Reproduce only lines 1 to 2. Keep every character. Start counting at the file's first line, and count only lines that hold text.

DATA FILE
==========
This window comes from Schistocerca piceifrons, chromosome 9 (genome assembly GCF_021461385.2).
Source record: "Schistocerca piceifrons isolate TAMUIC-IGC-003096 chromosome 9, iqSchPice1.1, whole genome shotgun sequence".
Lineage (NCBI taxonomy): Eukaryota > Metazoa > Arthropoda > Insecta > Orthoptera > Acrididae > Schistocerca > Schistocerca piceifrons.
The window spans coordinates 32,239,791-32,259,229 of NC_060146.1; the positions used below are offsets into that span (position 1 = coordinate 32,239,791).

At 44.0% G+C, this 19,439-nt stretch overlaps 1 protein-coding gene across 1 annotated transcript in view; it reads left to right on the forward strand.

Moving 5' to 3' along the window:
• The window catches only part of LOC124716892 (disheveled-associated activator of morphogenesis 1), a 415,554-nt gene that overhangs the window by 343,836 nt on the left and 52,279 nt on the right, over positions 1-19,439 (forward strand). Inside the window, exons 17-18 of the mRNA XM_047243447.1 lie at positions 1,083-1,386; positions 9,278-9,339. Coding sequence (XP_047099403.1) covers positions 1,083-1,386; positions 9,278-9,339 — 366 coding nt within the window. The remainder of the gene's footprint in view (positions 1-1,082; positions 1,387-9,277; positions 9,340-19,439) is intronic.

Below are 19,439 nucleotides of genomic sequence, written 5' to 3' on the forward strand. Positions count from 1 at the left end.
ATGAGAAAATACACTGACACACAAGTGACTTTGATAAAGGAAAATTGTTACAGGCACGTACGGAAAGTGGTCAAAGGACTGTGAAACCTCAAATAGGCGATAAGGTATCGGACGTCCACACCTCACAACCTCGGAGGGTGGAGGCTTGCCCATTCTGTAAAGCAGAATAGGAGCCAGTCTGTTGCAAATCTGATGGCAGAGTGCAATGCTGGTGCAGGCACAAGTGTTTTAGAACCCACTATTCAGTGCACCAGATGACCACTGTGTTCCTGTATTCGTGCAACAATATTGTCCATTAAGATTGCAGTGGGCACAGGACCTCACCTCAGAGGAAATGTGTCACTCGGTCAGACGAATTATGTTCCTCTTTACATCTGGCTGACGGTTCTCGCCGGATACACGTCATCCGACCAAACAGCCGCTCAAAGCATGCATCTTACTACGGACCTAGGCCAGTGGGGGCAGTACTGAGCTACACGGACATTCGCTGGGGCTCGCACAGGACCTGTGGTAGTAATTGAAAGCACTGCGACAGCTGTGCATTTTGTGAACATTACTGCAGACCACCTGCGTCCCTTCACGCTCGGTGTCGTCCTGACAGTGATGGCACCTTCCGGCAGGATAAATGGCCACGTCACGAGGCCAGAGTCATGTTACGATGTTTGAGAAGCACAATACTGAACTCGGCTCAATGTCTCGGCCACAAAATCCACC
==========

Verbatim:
This window comes from Schistocerca piceifrons, chromosome 9 (genome assembly GCF_021461385.2).
Source record: "Schistocerca piceifrons isolate TAMUIC-IGC-003096 chromosome 9, iqSchPice1.1, whole genome shotgun sequence".